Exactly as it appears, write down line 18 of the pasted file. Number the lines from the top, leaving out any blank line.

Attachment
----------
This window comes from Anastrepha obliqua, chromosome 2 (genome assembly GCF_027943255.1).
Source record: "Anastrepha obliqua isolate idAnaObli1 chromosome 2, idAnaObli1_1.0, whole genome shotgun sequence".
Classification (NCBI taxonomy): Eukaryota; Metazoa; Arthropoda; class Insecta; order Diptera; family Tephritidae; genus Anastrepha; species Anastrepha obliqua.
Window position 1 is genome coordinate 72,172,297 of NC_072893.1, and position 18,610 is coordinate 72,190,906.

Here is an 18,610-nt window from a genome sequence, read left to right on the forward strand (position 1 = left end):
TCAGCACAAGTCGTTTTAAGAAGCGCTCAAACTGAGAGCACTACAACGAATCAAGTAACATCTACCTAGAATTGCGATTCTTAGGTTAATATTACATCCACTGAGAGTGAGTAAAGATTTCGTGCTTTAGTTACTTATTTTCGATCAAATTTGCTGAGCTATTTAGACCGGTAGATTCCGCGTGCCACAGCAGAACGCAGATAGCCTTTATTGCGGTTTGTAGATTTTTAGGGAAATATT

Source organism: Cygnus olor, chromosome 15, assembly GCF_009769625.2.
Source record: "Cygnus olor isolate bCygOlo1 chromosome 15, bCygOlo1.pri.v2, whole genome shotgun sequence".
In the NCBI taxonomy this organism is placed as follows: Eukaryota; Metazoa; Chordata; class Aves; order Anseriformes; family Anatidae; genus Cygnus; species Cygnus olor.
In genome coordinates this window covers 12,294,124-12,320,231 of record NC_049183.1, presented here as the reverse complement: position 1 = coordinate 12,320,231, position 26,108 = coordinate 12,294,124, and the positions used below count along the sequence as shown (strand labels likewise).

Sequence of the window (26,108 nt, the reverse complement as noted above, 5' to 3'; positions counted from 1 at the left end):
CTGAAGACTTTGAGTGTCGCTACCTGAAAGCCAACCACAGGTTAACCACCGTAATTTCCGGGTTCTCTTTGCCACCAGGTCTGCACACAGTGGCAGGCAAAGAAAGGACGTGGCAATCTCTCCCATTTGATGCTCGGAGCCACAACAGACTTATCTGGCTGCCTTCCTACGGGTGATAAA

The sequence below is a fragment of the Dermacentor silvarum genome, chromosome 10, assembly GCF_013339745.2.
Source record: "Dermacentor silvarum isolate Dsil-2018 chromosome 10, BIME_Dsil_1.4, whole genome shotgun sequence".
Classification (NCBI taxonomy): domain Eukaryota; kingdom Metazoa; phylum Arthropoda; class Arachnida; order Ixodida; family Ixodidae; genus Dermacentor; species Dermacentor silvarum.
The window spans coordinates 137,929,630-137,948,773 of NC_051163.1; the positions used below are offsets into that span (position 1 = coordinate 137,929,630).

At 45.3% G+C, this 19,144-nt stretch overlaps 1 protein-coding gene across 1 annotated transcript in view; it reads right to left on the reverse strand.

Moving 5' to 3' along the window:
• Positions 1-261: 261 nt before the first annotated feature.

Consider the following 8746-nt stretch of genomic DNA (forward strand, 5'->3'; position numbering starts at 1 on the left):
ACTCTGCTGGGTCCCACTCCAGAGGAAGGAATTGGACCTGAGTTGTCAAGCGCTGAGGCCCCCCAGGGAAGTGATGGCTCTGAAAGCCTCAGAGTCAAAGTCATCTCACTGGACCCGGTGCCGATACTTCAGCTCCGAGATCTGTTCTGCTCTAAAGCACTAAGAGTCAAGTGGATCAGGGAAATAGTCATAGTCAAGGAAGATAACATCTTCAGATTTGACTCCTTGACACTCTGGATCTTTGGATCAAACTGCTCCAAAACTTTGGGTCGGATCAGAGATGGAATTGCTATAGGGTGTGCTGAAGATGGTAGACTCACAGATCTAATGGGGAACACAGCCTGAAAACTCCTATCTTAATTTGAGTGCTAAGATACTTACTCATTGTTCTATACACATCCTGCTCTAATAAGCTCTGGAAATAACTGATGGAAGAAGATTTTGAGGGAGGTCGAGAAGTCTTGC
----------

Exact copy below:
Moving 5' to 3' along the window: